Riding on trains with boys

Allison Tait blog
Posted on July 17, 2011

There’s nothing like a long train ride to finetune your eavesdropping skills (as a writer, I like to call this ‘research’). Catching the Fibrotown Express back from Sydney with the Misters, I was privy to four different conversations involving the males of our species. They went something like this.

Conversation #1
The participants: An elderly man and a younger woman, possibly late forties.
The duration: Two hours.
What began as a desultory conversation about the weather, somewhere around Redfern, ranged across a huge diversity of subject matter. She is at university, caring for an elderly father, and passionate about camellias. She leaves home at the crack of dawn to see a dentist in Sydney because she can’t imagine going to anyone else.

He is an immigrant, from Europe, after World War II, interested in politics. They have a lively and engaged debate about everything from the Carbon Tax to manners to her university degree. The subject of what happens to us when we get older came up a lot. The importance of having a hobby or interest.

I suspect their trip went very quickly.

Conversation #2
The participants: Three older teenagers, around 17 years old
The duration: Twenty minutes
These three got on in a clatter of skateboards and a flicking of fringes about halfway through the journey. There was a lot of discussion about hair. Specifically about how girls wouldn’t look at you unless you had ‘the full mop’.

One young man outlined his attempts to get back into school – life in the ‘outside world’ wasn’t really working out. The conversation turned to girls, specifically to one young lady who was ‘tuning’ the guy with the biggest hair but whom he was resisting.

“Why?” asked his friend. “She’s pretty hot.”

“She has her V-plates on,” was the response. “I don’t want to be responsible for her losing those.”

Everybody nodded in a serious, understanding kind of manner.

“I’ve passed her on to [another boy]. I’m hoping he’ll sort it out.”

Conversation #3
The participants: Two younger teens, around 14 or so
The duration: Ten minutes
As the older teens vacated the seat behind me, these two could be seen to be saying goodbye to some girls in short shorts on the platform. One received a goodbye kiss, the other a tiny wave. Both boys are at that puppy fat-plus-pimples stage that is pictured next to ‘awkward’ in the dictionary.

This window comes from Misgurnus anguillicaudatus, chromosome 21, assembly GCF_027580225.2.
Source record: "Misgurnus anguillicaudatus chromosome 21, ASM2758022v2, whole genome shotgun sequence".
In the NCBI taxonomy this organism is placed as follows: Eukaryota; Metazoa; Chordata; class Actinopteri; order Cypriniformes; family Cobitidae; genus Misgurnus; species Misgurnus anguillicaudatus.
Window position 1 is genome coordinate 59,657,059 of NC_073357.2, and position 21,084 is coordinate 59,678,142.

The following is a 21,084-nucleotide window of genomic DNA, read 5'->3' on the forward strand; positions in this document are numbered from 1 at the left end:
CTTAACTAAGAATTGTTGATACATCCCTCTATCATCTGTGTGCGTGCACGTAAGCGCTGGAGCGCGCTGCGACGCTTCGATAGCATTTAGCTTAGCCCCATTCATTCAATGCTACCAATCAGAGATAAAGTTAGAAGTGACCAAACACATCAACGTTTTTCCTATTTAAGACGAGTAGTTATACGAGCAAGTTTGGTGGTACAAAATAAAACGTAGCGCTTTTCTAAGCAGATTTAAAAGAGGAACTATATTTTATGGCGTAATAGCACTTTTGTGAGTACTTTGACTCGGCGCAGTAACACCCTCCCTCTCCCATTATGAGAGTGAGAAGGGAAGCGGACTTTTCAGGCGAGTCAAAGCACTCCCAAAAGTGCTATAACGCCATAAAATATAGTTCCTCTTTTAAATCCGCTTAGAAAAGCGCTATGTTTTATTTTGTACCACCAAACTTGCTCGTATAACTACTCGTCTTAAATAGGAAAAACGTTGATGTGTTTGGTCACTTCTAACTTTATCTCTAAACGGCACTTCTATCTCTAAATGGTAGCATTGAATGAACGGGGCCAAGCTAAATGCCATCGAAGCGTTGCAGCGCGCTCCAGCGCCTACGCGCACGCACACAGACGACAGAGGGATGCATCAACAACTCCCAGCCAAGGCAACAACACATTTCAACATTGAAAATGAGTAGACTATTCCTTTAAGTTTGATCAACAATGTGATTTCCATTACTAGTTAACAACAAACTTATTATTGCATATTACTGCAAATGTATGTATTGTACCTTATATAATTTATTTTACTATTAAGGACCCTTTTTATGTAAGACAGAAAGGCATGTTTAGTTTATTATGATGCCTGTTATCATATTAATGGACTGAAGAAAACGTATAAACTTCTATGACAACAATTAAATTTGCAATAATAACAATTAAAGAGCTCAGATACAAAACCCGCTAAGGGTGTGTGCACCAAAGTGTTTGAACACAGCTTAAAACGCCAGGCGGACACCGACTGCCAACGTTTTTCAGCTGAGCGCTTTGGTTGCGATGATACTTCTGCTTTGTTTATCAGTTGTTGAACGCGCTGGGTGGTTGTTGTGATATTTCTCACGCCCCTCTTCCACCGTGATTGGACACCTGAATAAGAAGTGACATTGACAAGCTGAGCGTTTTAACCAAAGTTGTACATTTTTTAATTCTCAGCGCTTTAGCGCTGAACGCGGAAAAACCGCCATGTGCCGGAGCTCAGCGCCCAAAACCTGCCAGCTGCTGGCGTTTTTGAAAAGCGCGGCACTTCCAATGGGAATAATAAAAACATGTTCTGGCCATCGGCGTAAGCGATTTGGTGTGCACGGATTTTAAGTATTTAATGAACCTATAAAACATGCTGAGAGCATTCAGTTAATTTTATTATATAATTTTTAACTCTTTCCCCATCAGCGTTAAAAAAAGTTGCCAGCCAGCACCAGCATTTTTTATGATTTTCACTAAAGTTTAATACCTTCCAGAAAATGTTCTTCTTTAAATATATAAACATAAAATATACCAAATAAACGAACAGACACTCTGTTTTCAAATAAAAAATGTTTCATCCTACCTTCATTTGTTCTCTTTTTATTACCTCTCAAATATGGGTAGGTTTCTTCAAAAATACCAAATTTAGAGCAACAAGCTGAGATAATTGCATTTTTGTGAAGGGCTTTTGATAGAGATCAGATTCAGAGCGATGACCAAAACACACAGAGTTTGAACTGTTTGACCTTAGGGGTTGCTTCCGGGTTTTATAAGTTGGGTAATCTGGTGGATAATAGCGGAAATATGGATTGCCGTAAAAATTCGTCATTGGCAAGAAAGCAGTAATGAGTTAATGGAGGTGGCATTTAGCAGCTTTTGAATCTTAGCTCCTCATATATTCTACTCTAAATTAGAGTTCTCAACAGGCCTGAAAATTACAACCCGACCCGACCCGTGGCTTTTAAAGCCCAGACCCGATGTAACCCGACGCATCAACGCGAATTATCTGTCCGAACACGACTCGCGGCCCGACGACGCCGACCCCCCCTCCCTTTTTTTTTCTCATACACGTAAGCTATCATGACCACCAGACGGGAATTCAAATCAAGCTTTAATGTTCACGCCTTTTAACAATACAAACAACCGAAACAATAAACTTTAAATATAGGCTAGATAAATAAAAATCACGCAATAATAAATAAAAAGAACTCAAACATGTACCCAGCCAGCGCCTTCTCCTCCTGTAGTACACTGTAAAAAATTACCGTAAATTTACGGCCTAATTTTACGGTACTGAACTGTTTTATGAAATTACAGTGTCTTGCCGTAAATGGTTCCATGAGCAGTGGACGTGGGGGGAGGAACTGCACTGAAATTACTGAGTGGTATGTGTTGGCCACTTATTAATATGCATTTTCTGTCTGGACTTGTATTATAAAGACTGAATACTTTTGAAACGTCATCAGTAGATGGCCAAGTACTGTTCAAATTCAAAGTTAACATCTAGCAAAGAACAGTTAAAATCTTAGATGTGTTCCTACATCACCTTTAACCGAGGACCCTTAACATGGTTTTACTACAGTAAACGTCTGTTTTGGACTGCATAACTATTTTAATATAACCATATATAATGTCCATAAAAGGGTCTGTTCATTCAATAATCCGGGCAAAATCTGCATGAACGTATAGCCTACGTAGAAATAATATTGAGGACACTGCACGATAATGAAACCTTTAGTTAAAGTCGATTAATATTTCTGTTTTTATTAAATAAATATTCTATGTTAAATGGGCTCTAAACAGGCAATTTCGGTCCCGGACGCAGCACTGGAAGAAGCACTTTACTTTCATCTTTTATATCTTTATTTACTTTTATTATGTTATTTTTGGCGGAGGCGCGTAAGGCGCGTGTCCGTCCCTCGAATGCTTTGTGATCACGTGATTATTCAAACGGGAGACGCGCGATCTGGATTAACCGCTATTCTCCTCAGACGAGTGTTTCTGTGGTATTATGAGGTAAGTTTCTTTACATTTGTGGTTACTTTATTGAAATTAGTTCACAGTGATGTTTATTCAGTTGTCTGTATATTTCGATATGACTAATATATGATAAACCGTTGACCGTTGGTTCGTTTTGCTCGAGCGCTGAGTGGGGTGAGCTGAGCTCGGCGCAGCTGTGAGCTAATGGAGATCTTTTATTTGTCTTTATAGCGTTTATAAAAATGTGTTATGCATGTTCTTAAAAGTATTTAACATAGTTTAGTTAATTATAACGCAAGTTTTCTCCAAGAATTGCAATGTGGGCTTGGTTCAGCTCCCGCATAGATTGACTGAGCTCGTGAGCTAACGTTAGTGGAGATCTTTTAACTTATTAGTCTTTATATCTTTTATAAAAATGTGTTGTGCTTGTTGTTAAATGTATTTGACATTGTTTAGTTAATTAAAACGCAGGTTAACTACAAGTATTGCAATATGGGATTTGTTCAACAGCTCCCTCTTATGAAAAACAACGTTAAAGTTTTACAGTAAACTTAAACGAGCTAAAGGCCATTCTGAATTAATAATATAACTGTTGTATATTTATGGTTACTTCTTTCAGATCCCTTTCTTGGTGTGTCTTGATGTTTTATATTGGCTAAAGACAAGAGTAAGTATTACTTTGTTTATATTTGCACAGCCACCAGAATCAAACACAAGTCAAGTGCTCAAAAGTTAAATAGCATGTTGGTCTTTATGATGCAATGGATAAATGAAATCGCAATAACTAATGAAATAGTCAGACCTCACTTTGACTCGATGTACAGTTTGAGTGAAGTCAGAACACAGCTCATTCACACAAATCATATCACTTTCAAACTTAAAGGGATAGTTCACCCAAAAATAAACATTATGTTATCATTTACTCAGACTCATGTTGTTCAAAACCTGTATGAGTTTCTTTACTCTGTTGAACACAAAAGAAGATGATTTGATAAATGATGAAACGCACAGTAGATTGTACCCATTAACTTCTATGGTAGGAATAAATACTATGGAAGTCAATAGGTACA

They slump into their seats just as the train takes off. There is much sighing.

“I really like her,” says one to the other.

“You should totally tell her,” says the other to the one.

There is much back and forth, and attempts to use a mobile phone that has little prepaid credit on it.

“I won’t tell her,” says the one to the other.

“Yeah, right, better to keep her guessing,” says the other to the one.

Conversation #4
The participants: Mr4 and Mr7
The duration: About 476 hours
Put two small boys on a long train ride and you have to imagine that at some point the conversation will run out. But it does not.

In between building Lego and intermittent wrestling bouts, Mr4 has many questions and Mr7, to his credit, does his best to answer them (because clearly his mother is far too busy listening to other people’s conversations to listen to theirs) before handing over the hard ones to me.

So I got: “Why do we need to scratch, Mum?” along with “What makes a bruise, Mum?”, “What is coal, Mum?”, “How come there are no more steam trains, Mum?” “What’s the fastest shark in the world, Mum?”, “Why are turtles yellow on their tummies, Mum?” and so on and so forth.

Little boys, little questions, big boys, big questions.


  1. Mom Blog by Texasholly

    Fun! I would like to hear more…notes next time??? hahaha

  2. Megan Blandford

    Love this – boys covering all the big issues. Brilliant.

    And by the way, did those teenage boys really say they passed a girl on to another to ‘sort her out’?! We think society has come so far, but listening to any teenage conversation shows that it’s really still all the same.

  3. Georgie

    I had fun reading this Al! Thanks for eavesdropping. gxo

  4. Jackie K

    That was great! Excellent conversations all.
    I cannot answer a single one of your boys’ questions…

  5. Annette Piper

    You’re right – you can’t HELP but overhear these conversations in such situations. I love the 17 y.o. boy’s discussions – having a 13 y.o. (almost in the next category you list) its refreshing to know they do grow up!

  6. ricketyjo

    Brilliant, thanks so much, this was really entertaining!

  7. InkPaperPen

    Oh yes. We had to eavesdrop as part of our creative writing 101 homework at uni!